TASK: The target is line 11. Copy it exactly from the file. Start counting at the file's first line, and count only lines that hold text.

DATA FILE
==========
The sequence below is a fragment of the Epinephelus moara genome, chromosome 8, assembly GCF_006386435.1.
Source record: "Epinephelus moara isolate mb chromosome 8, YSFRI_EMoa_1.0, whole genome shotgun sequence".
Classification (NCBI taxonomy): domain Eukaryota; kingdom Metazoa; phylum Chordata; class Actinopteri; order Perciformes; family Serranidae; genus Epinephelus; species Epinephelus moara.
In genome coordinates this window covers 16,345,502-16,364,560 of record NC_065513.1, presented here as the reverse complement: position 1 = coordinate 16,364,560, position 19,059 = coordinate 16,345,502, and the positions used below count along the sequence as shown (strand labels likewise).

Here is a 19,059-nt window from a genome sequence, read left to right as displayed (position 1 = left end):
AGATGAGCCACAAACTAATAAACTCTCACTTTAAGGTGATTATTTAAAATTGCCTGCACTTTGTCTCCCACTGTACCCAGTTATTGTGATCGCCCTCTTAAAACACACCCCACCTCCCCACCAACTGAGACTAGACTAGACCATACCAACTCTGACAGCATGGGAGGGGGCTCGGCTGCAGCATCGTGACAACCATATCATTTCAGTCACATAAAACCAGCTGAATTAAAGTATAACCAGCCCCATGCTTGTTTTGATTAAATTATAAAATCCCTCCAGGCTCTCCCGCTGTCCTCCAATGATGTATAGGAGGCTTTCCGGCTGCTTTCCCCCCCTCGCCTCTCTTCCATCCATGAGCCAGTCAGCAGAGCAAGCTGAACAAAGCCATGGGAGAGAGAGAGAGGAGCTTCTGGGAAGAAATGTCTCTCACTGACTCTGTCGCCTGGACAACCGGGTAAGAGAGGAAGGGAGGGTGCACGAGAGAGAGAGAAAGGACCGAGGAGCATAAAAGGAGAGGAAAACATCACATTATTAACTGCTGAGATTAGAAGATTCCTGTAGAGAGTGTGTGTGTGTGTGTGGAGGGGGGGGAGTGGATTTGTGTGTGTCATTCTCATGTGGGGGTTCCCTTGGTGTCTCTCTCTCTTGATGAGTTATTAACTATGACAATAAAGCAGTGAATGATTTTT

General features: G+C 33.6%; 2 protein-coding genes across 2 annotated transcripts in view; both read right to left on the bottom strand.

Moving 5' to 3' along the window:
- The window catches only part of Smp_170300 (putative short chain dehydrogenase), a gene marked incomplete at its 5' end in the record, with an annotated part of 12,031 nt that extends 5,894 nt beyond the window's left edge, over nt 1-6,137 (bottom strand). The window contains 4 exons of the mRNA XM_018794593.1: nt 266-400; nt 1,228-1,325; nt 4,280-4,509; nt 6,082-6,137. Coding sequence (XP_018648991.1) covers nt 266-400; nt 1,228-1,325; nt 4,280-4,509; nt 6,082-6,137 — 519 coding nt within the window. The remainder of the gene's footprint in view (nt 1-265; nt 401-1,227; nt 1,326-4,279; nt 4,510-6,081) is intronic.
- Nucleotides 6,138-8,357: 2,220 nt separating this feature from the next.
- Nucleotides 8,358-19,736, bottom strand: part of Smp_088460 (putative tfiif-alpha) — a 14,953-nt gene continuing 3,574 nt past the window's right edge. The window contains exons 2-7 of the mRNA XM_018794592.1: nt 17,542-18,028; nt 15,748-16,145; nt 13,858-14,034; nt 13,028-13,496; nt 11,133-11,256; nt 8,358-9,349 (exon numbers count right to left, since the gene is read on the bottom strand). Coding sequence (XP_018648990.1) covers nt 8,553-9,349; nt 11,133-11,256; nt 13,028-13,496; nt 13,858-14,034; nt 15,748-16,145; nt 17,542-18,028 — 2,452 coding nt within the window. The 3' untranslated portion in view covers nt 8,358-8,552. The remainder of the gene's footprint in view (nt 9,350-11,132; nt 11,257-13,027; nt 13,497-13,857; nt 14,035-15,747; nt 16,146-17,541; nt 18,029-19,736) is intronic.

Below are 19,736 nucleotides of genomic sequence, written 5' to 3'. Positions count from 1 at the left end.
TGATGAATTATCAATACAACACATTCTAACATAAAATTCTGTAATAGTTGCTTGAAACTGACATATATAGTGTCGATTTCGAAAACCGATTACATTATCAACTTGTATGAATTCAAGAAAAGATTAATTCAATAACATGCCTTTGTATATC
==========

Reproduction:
- Nucleotides 8,358-19,736, bottom strand: part of Smp_088460 (putative tfiif-alpha) — a 14,953-nt gene continuing 3,574 nt past the window's right edge. The window contains exons 2-7 of the mRNA XM_018794592.1: nt 17,542-18,028; nt 15,748-16,145; nt 13,858-14,034; nt 13,028-13,496; nt 11,133-11,256; nt 8,358-9,349 (exon numbers count right to left, since the gene is read on the bottom strand). Coding sequence (XP_018648990.1) covers nt 8,553-9,349; nt 11,133-11,256; nt 13,028-13,496; nt 13,858-14,034; nt 15,748-16,145; nt 17,542-18,028 — 2,452 coding nt within the window. The 3' untranslated portion in view covers nt 8,358-8,552. The remainder of the gene's footprint in view (nt 9,350-11,132; nt 11,257-13,027; nt 13,497-13,857; nt 14,035-15,747; nt 16,146-17,541; nt 18,029-19,736) is intronic.